Optical illusions can be fun games. It's an old lady! It's a young woman! Old lady! Young woman! Both! Neither! But they have been used for medical treatment purposes. And it's also been postulated that they may have played a role in causing one of the greatest disasters in recent history.
Phantom limb pain is the sensation of pain in a body part that has been amputated and no longer exists. While doctors have tried to treat this phantom pain with medicine, physical therapy and even surgery, some of the most successful treatments have been with what is essentially an optical illusion [source: Kim]. For this brain trickery to work, doctors have patients place their existing limb – for example, their right arm – on the reflecting side of a mirror, and their brain is fooled into believing the illusion that the reflection of their existing arm is actually their amputated left arm. While the patient understands this not to be true, the brain is tricked into thinking the arm has returned. The pain often disappears after multiple sessions playing with this mirror treatment [source: NPR].
As much as this optical illusion has helped amputees, illusions may also have been responsible for causing some harm to folks as well. Historians have postulated that the sinking of the Titanic may have actually been the result of an optical illusion at play. The atmospheric conditions on the evening that the ship sank were ripe for super-refraction or the extreme bending of light. This light bending may have caused the iceberg with which the ship collided to visually disappear from sight. Not only that, but after the collision, the Titanicitself may have the victim of this light-bending, making it hidden from the sight of the nearby freighter, the Californian, which should have been able to come to its rescue [source: Smithsonian.com].
Author's Note: How Optical Illusions Work
Researching for this article just confirmed to me that I could stare at an M.C. Escher drawing for hours and still never be able to figure it out. I guess that's the point!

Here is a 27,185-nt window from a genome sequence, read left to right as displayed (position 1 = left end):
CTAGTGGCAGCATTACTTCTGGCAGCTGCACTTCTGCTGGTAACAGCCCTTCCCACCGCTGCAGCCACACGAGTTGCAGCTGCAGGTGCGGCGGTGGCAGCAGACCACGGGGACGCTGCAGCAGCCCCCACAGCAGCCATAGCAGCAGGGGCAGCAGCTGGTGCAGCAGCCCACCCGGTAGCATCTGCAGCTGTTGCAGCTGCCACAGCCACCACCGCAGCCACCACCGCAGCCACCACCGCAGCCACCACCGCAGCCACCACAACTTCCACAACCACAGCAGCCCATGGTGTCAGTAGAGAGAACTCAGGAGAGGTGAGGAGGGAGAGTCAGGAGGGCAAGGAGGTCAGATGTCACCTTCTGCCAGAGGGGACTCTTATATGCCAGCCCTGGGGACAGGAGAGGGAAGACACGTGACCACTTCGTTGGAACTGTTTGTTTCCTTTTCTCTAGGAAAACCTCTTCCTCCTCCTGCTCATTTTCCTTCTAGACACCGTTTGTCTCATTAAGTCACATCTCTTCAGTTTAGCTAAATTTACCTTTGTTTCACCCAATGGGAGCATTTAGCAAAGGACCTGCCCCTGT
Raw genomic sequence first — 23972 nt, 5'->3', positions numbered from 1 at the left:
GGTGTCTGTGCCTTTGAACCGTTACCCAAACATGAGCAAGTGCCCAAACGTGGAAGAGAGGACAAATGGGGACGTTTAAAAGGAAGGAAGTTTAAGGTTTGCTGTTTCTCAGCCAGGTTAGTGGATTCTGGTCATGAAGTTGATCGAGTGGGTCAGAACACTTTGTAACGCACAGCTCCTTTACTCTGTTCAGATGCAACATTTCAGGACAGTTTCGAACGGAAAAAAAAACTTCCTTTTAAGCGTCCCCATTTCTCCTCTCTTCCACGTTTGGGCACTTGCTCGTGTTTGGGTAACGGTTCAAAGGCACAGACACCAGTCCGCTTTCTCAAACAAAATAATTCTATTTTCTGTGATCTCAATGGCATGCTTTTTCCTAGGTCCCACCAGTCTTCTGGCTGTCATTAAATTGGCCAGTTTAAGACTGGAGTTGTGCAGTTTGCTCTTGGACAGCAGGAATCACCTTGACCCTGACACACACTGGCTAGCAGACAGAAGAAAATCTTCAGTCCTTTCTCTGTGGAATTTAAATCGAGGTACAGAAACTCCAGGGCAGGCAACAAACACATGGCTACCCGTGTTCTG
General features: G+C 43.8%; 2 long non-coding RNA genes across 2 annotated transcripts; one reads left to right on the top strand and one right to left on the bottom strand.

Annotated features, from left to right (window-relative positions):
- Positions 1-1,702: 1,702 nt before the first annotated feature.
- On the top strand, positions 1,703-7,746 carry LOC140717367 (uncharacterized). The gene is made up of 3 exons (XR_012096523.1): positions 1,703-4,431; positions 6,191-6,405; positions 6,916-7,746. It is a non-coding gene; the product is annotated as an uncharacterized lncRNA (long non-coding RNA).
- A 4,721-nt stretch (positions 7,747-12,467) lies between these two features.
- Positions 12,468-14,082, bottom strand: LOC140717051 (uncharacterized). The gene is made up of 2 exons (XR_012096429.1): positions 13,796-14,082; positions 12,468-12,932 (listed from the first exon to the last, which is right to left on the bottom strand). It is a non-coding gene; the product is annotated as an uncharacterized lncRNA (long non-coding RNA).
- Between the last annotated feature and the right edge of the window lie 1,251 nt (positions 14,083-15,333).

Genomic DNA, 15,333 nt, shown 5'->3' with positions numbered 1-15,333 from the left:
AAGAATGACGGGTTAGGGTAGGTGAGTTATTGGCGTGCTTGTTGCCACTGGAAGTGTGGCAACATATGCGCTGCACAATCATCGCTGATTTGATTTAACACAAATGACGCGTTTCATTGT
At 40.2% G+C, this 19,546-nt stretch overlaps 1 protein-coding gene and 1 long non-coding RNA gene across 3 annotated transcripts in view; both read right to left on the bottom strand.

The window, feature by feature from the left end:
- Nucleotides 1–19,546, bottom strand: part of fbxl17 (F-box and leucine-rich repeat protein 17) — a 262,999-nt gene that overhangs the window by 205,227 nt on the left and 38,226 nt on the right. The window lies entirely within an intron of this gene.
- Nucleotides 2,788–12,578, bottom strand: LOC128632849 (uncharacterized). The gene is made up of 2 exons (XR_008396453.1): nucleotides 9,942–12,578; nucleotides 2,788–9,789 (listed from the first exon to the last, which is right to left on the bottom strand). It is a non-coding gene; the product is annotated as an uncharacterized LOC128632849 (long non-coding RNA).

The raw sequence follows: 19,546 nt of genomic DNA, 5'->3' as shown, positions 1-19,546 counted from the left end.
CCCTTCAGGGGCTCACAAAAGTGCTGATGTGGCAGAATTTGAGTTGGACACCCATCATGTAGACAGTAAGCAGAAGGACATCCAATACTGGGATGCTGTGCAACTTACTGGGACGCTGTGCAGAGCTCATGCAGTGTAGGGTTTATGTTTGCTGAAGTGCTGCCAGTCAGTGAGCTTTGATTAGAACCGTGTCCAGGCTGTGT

More Great Links
- Alter, Adam. "Are these lines the same height? The answer depends on where you're from." Popular Science. March 20 2013. (Aug. 5, 2016) http://www.popsci.com/science/article/2013-03/are-these-walls-the-same-size-your-answer-depends-on-where-youre-from
- Clark, Josh. "10 Neat Optical Illusions – And How They Work." Stuff You Should Know. (Aug. 5, 2016) http://www.stuffyoushouldknow.com/blog/gallery/10-neat-optical-illusions-work/
- Dahl, Melissa. "The Psychology of 'Cannot Unsee': Once You've Seen an Optical Illusion's Reveal, Why Can't You Stop Seeing It?" New York Magazine. July 25, 2016. (Aug. 5, 2016) http://nymag.com/scienceofus/2016/07/the-psychological-appeal-of-those-viral-optical-illusions.html
- Hogenboom, Melissa. "How Your Eyes Trick Your Mind." BBC Future. (Aug. 5, 2016) http://www.bbc.com/future/bespoke/story/20150130-how-your-eyes-trick-your-mind/
- Keim, Brandon. "Rubber Hand Trick Reveals Brain-Body Link." Wired. Aug. 25, 2008. (Aug. 5, 2016) http://www.wired.com/2008/08/rubber-hand-tri/
- Kim, Sae Young; Kim, Yun Young. "Mirror Therapy for Phantom Limb Pain." The Korean Journal of Pain. Vol. 25, pp. 272-274. 2012. http://www.ncbi.nlm.nih.gov/pmc/articles/PMC3468806/
- Madrigal, Alexis C. "Things You Cannot Unsee (and What They Say About Your Brain)." The Atlantic. May 5, 2014. (Aug. 22, 2016) http://www.theatlantic.com/technology/archive/2014/05/10-things-you-cant-unsee-and-what-that-says-about-your-brain/361335/
- NobelPrize.org. "The Nobel Prize in Physiology or Medicine 1981." Oct. 9, 1981. (Aug. 12, 2016) http://www.nobelprize.org/nobel_prizes/medicine/laureates/1981/press.html
- NPR. "V.S. Ramachandran's Tales of the 'Tell-Tale Brain.'" Feb. 14, 2011. (Aug. 5, 2016) http://www.npr.org/2011/02/14/133026897/v-s-ramachandrans-tales-of-the-tell-tale-brain
- Schultz, Colin. "Are Optical Illusions Cultural?" Smithsonian.com. March 21, 2013. (Aug. 5, 2016) http://www.smithsonianmag.com/smart-news/are-optical-illusions-cultural-6633978/?no-ist
- Smithsonian.com. "Did the Titanic Sink Because of an Optical Illusion?" March 1, 2012. (Aug. 5, 2016) http://www.smithsonianmag.com/science-nature/did-the-titanic-sink-because-of-an-optical-illusion-102040309/
- University of Leicester. "How are visual illusions used in medicine and the arts and what was their role in history?" May 29, 2013. (Aug. 5, 2016) http://www2.le.ac.uk/offices/press/press-releases/2013/may/how-are-visual-illusions-used-in-medicine-and-arts-and-what-was-their-role-in-history